The reason using plenty of olive oil is so key is that you want to essentially fry the onion, garlic and tomatoes in it. The liquid cooks off and the sugars begin to caramelize, giving you deep flavor and a thick, fudgy texture. Then, you're going to puree everything and the oil interacts with the acid in the tomatoes to create an emulsion, which is what makes this sauce so velvety and also gives it that irresistible bright red-orange hue. I go one step further and push the sauce through a fine mesh strainer, which removes any remaining bits of skin or seeds. This isn't absolutely essential but it takes 2 minutes and I recommend it.
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scarlet letter
I perfumed my latest batch with a couple of sprigs of fresh rosemary from the garden and stirred in a lot of cooked gigante beans. (Not familiar with those? See my recipe here.) The sauce clung to the beans like they were long-lost lovers. Olive oil was the matchmaker. It was a beautiful thing.

Gigante Beans in Tomato Sauce

serves 4
  • — 5 tablespoons olive oil
  • — 1 medium yellow onion, peeled and diced
  • — 1 large clove garlic, minced
  • — 1 teaspoon salt
  • — 1/8 teaspoon red chile flakes
  • — 1/2 teaspoon ground toasted fennel seeds, optional
  • — One 28-oz can whole peeled plum tomatoes
  • — 1 teaspoon sugar
  • — 1 tablespoon sherry vinegar
  • — Two 4" sprigs fresh rosemary
  • — 3 cups cooked gigante beans
  • Parmesan shavings for garnish

In a large skillet over medium-high heat, warm olive oil and add onion and garlic. Cook, stirring often, until golden, about 10 minutes, then stir in salt, red chile flakes and ground fennel, if using. Cook for another minute before adding tomatoes and their juice. Using a wooden spoon or spatula, break up tomatoes as they cook. Mixture should be bubbling vigorously; adjust heat as needed. Stir in sugar and sherry vinegar and cook until liquid has evaporated and tomatoes are completely fallen apart, about 15 minutes.

Remove from heat and cool slightly before transferring to a food processor or Vitamix. Puree until completely smooth. Taste and add salt if needed.

Press tomato sauce through a fine mesh strainer into a bowl, discarding any solids.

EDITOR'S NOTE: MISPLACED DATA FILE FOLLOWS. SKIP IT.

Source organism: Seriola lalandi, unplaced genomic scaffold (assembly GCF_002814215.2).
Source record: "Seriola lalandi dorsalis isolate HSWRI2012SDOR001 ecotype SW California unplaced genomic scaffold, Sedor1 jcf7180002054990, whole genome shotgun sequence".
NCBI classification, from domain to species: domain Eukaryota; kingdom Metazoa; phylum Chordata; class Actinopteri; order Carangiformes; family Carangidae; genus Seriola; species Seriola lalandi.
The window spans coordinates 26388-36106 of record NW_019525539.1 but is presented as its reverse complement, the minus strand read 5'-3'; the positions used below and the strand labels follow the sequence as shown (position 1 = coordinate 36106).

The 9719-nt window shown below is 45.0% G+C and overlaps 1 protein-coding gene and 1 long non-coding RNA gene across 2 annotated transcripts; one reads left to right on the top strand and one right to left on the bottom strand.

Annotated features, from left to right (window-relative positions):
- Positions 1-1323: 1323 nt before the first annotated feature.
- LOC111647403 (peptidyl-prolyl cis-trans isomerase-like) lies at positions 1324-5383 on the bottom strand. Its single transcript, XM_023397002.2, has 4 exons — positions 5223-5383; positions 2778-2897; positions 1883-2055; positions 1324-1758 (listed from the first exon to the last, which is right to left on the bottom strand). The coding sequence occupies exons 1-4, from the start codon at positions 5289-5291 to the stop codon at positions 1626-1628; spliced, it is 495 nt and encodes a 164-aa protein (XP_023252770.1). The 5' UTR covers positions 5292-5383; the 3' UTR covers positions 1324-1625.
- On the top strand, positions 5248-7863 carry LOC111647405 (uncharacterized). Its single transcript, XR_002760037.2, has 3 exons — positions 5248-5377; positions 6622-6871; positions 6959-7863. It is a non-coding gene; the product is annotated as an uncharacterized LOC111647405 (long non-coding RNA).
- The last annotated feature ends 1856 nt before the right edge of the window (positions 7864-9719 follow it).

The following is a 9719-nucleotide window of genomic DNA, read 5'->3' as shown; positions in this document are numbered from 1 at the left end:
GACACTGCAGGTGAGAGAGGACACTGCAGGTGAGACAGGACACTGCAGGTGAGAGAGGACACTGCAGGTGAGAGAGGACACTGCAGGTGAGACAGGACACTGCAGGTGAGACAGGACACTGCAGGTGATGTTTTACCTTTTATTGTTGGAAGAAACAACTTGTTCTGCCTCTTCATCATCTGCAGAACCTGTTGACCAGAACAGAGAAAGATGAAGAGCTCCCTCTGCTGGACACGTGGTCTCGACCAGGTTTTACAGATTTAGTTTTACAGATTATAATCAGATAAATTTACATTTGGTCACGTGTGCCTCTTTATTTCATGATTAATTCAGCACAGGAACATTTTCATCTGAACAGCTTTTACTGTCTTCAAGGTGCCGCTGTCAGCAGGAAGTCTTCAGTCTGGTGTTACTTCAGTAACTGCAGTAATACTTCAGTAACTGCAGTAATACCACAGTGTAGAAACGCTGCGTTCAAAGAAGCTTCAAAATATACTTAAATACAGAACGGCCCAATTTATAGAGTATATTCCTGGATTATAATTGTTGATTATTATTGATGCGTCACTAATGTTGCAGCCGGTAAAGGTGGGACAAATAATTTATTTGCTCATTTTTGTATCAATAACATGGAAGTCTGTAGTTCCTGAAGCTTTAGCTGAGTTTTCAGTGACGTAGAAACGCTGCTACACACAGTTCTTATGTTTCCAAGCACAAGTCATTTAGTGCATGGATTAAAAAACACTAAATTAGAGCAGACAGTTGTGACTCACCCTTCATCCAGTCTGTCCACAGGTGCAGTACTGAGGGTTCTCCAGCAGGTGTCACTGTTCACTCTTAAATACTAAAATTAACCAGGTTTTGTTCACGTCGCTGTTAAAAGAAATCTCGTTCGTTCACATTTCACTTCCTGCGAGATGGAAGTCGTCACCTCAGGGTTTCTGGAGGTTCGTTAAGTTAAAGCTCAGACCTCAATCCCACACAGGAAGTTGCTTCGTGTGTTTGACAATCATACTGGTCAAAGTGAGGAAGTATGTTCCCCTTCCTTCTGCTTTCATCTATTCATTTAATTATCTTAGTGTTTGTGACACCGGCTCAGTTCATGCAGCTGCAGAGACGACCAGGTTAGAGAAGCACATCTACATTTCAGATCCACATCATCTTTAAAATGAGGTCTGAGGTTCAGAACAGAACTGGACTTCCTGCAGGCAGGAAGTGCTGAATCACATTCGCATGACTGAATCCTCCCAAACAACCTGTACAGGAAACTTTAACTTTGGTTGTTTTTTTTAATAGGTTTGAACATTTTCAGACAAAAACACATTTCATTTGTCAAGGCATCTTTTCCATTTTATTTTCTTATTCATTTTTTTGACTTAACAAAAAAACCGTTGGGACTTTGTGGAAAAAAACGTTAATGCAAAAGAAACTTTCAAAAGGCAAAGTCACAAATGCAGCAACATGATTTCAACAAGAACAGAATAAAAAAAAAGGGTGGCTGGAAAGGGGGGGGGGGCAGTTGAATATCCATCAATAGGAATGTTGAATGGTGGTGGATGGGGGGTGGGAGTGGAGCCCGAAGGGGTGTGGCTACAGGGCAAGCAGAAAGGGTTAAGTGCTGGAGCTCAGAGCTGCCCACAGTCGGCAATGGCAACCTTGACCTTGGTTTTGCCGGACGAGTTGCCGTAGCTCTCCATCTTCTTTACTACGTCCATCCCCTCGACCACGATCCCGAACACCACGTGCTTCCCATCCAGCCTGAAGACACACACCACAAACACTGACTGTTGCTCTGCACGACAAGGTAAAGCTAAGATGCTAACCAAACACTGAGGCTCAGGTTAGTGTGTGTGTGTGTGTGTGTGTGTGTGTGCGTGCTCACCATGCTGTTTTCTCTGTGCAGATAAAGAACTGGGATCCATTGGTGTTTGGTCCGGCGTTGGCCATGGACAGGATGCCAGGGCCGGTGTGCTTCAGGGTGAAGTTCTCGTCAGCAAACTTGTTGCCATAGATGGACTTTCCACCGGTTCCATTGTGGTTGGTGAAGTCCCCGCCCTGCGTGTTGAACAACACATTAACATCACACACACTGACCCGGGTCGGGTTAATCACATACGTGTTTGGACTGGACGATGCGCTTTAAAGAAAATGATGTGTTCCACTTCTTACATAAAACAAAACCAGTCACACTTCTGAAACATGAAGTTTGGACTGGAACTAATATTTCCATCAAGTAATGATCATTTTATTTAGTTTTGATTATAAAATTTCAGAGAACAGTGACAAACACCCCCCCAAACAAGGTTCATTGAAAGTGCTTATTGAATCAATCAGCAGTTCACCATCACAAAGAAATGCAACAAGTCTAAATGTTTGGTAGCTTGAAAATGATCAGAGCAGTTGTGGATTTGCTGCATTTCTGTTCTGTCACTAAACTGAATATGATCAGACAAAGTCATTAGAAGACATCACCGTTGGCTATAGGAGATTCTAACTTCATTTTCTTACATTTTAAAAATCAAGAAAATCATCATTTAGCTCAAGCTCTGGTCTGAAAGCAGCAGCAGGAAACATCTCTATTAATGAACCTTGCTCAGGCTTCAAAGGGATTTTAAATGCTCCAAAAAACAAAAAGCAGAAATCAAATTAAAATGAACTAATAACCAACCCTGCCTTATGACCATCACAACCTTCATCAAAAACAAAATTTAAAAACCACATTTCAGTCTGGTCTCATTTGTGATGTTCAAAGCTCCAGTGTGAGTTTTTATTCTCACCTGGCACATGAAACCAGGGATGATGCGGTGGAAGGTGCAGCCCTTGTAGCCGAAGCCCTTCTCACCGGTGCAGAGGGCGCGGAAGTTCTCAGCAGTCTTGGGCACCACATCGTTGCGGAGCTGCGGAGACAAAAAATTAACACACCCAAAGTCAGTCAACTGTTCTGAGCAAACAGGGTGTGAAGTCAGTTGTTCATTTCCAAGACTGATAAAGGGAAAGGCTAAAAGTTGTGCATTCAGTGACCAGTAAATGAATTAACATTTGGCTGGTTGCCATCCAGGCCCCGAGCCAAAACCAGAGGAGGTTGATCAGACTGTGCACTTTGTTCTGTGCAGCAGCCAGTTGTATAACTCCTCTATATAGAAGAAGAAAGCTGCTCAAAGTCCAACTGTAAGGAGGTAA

Transfer sauce back to skillet along with rosemary sprigs and reheat over medium heat. Stir in gigante beans and warm, about 12 minutes, stirring to coat thoroughly with sauce. Remove rosemary before serving.

Divide between shallow bowls and sprinkle with a little flaky sea salt and a few shavings of Parmesan. Enjoy!

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Where do you find gigante beans?
Diane on June 3, 2014 at 3:58 pm —
I get mine at Eataly in Manhattan, but you can find them in other Italian markets or order them online - check Amazon. They are sometimes called Greek giant beans or Piemontese Corona beans as well.
laura on June 3, 2014 at 4:17 pm —
Looks lovely and I so adore that you're using sherry vinegar. I've come to appreciate it as a wak- up call to any sauce!
bonnie on June 3, 2014 at 8:38 pm —
Laura! I just saw this one, must have missed it. I have been oil obsessed lately and I love this entry. Also, I have recently rediscovered ghee for cooking. The health benefits used moderately can't be beat! The best feature, besides making it myself, the super high smoke point. Have you done a segment on ghee yet? Sounds like you are having a great summer, as I am, in the country.
Alice on July 23, 2014 at 10:32 am —
Hi, Alice! I wrote a bit about ghee way back, after a great brand sent me some of their samples (http://gluttonforlife.com/2010/01/31/ghee-whiz) I don't usually make my own, though I know it's easy, but I do love cooking with it. Where in the country are you?
laura on July 23, 2014 at 10:45 am —
Laura, Thanks for the response. We live in Litchfield CT during the summers and weekends in a little town called Bridgewater. We look forward to the shift of living every year. Our land is great for gardening but alas I haven't the time. So until the boys grow up I'll be getting our veggies from the farmers markets. Your gardens and property are so lush and gorgeous. Happy summer!
Alice on July 29, 2014 at 9:29 am —